Happy sound doesn’t help Pomegranates’ mediocre record

By Evan Minsker

My listening patterns seem to change with the seasons. In the fall, Neil Young’s more folk-inspired records are on rotation. By the end of the winter, it’s loud punk and lo-fi music. When it starts getting a little warmer outside, it’s nothing but indie-pop records. So it seems that the new album by Pomegranates has arrived just in time.

Pomegranates are an indie-pop band from Cincinatti. Everybody, Come Outside! is their second full-length album since they formed in 2006.

Many of their songs can be lumped into the baroque pop genre along with The Thrills and Broken Social Scene. However, there really isn’t an all-encompassing description of their sound for Everybody, Come Outside!. There is nothing consistent about the album.

Each song has a different mood and a different variation. It’s certainly an ambitious album, but the results aren’t always stellar.

The album opens with the title track, “Everybody Come Outside.” It’s definitely a strong opening for the record. It’s full of ethereal guitar riffs that were made popular by U2, and the song even features some sensitive Bono-ish vocals. Still, the band does something extremely uncharacteristic of a U2 song-they speed up the tempo with a tambourine and some power chords while the group yells the words, “Everybody, come outside!”

If U2 had the energy, brightness or pop sensibilities of that song, I would probably listen to them more often.

What really bogs down an otherwise addictive sunny pop record are the lyrics. Perhaps it’s nit-picky of me, but I really got hung up on the cliches and abstractions in the lyrics. There are lines where vocalists Joey Cook and Isaac Karns sing about dreams, lying awake, life and love. While it isn’t a sin to be introspective, songs about feelings and heartache are traditionally very hit-or-miss with me.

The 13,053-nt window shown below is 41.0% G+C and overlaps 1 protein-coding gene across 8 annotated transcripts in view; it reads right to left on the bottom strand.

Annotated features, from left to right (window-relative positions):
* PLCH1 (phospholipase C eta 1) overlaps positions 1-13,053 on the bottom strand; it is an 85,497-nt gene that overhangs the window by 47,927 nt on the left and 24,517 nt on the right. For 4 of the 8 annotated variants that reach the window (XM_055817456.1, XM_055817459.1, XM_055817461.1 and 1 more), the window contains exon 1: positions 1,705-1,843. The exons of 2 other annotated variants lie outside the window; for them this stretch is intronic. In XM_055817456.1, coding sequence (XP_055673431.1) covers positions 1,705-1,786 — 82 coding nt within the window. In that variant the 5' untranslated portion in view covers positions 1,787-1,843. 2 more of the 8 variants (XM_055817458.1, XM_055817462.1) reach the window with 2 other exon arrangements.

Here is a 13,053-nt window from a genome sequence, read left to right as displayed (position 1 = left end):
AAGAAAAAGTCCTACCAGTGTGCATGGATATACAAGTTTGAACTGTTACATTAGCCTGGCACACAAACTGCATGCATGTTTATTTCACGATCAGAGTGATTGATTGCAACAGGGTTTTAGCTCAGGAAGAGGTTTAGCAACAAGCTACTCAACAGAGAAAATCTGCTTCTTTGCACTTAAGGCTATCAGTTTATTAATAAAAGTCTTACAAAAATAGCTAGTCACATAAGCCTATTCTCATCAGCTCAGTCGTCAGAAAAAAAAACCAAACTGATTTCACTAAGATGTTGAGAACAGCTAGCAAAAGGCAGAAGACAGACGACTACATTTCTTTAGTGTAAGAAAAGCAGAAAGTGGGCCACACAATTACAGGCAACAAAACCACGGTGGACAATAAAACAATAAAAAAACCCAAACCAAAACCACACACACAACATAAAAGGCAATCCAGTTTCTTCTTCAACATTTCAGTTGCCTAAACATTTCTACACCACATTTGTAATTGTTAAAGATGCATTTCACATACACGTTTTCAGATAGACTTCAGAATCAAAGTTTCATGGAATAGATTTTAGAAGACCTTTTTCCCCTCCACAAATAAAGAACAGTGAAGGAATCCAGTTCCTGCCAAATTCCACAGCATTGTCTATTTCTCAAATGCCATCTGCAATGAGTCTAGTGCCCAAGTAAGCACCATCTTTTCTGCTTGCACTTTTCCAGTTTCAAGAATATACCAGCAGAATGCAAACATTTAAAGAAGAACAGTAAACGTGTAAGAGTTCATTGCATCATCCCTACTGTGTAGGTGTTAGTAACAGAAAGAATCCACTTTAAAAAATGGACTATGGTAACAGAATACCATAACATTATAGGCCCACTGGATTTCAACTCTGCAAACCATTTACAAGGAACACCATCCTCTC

Admittedly, some of my favorite songs lately have been about very concrete things-actual people, events and really inane facts put to beautiful music. Perhaps it’s my current bias that’s affecting my opinion of Pomegranates’ use of feelings and ideas in their lyrics instead of presidents or locations.

There are a couple of really gorgeous moments on Everybody, Come Outside!. The first is “Sail Away With Me,” a gentle, acoustic waltz by the sea (it has to be by the sea-there are seagulls squawking in the background). It’s very reminiscent of a song by Beirut.

Later in the album, just as I was ready to write it off as forgettable and repetitive, the under two-minute “384 BC” came on. The song’s lyrics imply an odd science-fiction reality and the guitar chords are extremely simple. What makes the song, however, is the sound of rainfall in the background. It’s a beautiful little gem that could have been potentially swallowed up by an otherwise mediocre string of songs.

Although there are certainly a couple of duds on the album, there is also a wealth of upbeat numbers that cement their place in the world of indie-pop. “Tesserect” is infectiously happy. It’s very close to Voxtrot’s sunny vocals and guitars inside an echo chamber.

A couple of songs start out on an excellent note, but just sort of fall flat. “Svaatsi Uutsi” opens with hand claps, guitars and a driving beat, but the vocals and instrumentals throughout the rest of the song aren’t compelling at all.

It also strikes me that they seem to have a hard time ending songs, opting to just stop abruptly. Sometimes, that can work for a good, halting effect, but on this album, it just feels incomplete.

The album ends with “I Feel Like I’m a Million Years Old,” a 13-minute song that takes excellent advantage of a gentle acoustic guitar, some amazing unison vocals from Cook and Karns and fantastic ambient sounds.

It’s wonderful that they ended the album on such a positive note. It isn’t often that I’m entranced by an ambient song that lasts for more than six minutes. Somehow, after a couple of questionable and forgettable songs, they did an amazing job with the ending of the album.

Everybody, Come Outside! has no clear voice, for sure. Where they succeed, however, is in making the good songs memorable and addictive while the mediocre songs fall into obscurity.